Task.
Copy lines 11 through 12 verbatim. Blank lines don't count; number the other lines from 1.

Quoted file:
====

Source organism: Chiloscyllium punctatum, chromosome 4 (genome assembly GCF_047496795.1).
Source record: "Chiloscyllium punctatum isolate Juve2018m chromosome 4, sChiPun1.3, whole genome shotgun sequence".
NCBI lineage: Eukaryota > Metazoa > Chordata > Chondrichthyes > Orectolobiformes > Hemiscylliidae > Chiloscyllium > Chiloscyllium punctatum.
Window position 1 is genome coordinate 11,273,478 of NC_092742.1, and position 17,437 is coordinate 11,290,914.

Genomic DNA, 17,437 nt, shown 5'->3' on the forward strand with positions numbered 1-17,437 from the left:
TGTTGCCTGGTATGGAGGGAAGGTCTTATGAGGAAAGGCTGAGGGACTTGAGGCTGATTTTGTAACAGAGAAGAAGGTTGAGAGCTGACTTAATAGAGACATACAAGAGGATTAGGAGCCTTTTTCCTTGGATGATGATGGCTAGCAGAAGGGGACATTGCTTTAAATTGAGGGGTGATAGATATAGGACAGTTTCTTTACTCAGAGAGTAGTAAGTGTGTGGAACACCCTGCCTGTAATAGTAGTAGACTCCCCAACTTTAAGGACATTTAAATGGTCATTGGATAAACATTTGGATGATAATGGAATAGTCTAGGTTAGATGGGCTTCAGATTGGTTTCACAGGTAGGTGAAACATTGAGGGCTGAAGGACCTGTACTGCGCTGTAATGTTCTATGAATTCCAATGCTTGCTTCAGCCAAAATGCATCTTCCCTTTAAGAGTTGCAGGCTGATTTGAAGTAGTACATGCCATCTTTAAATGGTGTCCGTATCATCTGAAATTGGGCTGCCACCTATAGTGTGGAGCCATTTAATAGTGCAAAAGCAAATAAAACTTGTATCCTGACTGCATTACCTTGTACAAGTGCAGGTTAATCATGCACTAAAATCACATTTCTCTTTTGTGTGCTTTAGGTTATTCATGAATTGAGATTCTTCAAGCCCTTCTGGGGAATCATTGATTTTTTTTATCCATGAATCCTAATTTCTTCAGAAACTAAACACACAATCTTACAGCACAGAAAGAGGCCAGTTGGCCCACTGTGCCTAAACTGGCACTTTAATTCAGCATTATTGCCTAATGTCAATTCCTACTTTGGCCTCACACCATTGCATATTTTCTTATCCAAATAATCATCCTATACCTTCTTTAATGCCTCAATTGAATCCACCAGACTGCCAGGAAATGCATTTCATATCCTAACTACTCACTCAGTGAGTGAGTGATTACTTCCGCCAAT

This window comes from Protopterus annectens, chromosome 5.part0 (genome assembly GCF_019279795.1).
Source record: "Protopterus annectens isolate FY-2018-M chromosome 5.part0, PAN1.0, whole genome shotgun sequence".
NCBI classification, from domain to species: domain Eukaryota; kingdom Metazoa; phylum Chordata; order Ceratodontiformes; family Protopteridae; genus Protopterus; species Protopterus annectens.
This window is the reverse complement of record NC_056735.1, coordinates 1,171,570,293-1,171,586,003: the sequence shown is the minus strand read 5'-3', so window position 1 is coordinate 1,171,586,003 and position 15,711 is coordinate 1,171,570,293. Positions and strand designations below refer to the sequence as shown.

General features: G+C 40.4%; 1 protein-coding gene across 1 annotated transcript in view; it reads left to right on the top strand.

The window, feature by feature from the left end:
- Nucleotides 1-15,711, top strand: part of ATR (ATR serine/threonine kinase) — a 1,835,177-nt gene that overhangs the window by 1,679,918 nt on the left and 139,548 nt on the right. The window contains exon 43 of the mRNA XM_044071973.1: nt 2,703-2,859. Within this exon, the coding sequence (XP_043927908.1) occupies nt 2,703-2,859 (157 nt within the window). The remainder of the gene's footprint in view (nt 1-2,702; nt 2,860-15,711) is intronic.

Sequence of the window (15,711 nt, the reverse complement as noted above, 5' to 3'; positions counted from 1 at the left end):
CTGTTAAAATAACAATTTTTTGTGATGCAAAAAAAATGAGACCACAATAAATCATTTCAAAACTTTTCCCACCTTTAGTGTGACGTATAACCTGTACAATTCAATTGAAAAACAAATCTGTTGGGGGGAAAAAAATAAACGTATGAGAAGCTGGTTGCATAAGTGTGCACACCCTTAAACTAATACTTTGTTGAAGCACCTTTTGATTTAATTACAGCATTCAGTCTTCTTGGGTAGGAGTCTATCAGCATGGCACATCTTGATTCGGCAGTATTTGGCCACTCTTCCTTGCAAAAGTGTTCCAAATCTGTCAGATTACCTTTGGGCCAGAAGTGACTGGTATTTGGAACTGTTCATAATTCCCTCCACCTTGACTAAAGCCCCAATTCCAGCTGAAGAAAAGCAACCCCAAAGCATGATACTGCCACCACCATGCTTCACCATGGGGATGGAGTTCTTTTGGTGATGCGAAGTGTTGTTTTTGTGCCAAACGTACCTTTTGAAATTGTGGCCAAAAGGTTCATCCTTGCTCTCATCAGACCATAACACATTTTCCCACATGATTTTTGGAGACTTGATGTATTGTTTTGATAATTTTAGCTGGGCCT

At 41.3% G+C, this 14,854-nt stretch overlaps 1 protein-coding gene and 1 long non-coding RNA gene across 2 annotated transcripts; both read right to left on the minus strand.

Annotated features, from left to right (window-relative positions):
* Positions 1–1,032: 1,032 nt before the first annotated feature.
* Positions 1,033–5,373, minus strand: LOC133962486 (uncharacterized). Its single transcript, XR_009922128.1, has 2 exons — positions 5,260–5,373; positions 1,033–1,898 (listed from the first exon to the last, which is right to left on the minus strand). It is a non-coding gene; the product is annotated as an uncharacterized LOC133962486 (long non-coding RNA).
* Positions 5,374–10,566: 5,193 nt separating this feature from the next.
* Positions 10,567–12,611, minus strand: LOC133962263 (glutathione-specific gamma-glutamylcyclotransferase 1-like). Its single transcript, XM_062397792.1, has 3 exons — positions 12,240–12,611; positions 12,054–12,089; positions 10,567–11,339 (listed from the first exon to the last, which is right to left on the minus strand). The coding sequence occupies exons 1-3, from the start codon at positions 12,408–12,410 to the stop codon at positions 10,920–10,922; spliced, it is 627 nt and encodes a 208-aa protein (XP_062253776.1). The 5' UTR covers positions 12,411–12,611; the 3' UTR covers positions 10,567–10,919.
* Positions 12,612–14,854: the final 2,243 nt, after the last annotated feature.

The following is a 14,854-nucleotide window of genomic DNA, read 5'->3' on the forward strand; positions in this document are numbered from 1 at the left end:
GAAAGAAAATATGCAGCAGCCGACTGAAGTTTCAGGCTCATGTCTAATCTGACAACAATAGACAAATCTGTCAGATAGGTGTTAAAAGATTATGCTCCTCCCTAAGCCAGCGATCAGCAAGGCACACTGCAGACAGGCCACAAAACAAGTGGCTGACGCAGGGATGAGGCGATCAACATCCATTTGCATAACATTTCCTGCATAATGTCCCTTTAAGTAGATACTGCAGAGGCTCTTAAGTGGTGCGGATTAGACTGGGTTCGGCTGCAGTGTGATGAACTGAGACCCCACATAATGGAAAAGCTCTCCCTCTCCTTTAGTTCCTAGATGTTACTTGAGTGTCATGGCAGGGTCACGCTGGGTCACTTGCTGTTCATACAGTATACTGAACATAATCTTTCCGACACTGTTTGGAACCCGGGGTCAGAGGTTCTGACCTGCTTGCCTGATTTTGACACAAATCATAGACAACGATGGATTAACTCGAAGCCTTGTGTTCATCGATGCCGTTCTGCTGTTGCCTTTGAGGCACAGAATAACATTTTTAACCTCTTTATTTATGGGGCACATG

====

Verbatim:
General features: G+C 40.4%; 1 protein-coding gene across 1 annotated transcript in view; it reads left to right on the top strand.

The window, feature by feature from the left end: